Kotoba no Puzzle: Mojipittan
|Kotoba no Puzzle: Mojipittan|
Namco Bandai Games
Namco Bandai Games
|Platform(s)||Arcade, Game Boy Advance, PlayStation 2, PlayStation Portable, Wii, Nintendo DS, Feature phones, iOS, Android, Nintendo Switch (planned)|
|First release||Kotoba no Puzzle: Mojipittan|
Kotoba no Puzzle: Mojipittan[a], also known as simply Kotoba no Puzzle, is a series of Japanese word puzzle video games developed and published by Bandai Namco Entertainment, formerly Namco. The series began in arcades with Kotoba no Puzzle: Mojipitta in 2001, and has seen multiple sequels for several platforms, including the Game Boy Advance, PlayStation Portable and Nintendo DS. Gameplay is similar to Scrabble — players are tasked with using Hiragana to form words on a board by placing down pieces marked with Hiragana characters.
The original Kotoba no Puzzle was designed by Hiroyuki Goto, who is well known in Japan for being able to recite pi from memory to 42,195 decimal places, making him the world record holder at the time. Likely due to its strong usage of Japanese, the series has remained confined to Japan. The Kotoba no Puzzle series was met with positive reviews from critics, being praised for its originality, multiplayer and addictive gameplay, with Kotoba no Puzzle: Mojipittan DS receiving the "Gold Hall of Fame" award from Famitsu.
Mojipittan is similar in play to the word game Scrabble. The player uses tiles with hiragana to build words. The player may take turns against the computer or a human opponent or play alone. Unlike Scrabble, however, each player may place only one tile per turn as opposed to multiple tiles in the former. Tiles must be placed next to any other tile on the board, space permitting, but at least one word must be formed with each tile placed; as long as these conditions are met, a tile may be placed anywhere on the board, even if not all of the other tiles a new tile is connected to form new words.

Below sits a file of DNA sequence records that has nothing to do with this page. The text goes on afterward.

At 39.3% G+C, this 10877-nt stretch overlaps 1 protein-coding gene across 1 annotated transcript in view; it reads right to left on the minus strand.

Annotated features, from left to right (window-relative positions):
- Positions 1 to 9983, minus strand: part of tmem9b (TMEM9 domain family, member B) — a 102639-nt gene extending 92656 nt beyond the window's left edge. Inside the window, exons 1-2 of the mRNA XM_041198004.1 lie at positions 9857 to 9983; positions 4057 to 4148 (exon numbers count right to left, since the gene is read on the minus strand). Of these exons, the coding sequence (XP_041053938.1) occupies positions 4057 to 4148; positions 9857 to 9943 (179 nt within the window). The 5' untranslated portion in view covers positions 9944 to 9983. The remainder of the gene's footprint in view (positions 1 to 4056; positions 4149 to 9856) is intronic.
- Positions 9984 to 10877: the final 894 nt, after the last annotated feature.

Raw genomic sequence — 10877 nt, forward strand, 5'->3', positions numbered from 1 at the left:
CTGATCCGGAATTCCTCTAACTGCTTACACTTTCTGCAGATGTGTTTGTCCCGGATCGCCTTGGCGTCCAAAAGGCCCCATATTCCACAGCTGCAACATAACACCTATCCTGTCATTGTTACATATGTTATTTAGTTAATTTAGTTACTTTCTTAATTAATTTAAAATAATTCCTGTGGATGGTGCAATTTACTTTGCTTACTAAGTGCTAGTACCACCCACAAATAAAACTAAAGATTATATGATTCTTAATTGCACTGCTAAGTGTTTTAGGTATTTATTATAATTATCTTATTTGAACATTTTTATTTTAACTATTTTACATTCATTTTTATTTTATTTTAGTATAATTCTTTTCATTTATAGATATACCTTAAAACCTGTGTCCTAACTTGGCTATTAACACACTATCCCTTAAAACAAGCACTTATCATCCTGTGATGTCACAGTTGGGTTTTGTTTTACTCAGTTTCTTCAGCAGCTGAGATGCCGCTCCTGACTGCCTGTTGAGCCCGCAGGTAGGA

A major difference in how the game plays in contrast with Scrabble is that words do not need to be isolated.
For example, in the play pictured above, with the bold letter う (u) being played, in addition to つうか (tsuuka, either 通過, meaning "passing", or 通貨, meaning "currency"), つう (通 or tsuu, meaning "connoisseur") and うか (羽化 or uka, meaning "eclosion") qualify as words. The horizontal words that qualify in this play are ふつう (普通 or futsuu, meaning "normal"), つうち (通知 or tsuuchi, meaning "notification"), and うち (内 or uchi, meaning "inside"), as well as つう again. Forming multiple words with the placement of a single tile is termed a "chain".
Stages have objectives such as "fill all the spots on the board", "create twenty words over three tiles long", or "create chains of three, eight times". The board always have pre-existing tiles that players have to work with.
- "Mojipittan". BoardGameGeek. Retrieved 2019-03-30.
- Weekly Famitsu No.953 March 23, 2007 Page 40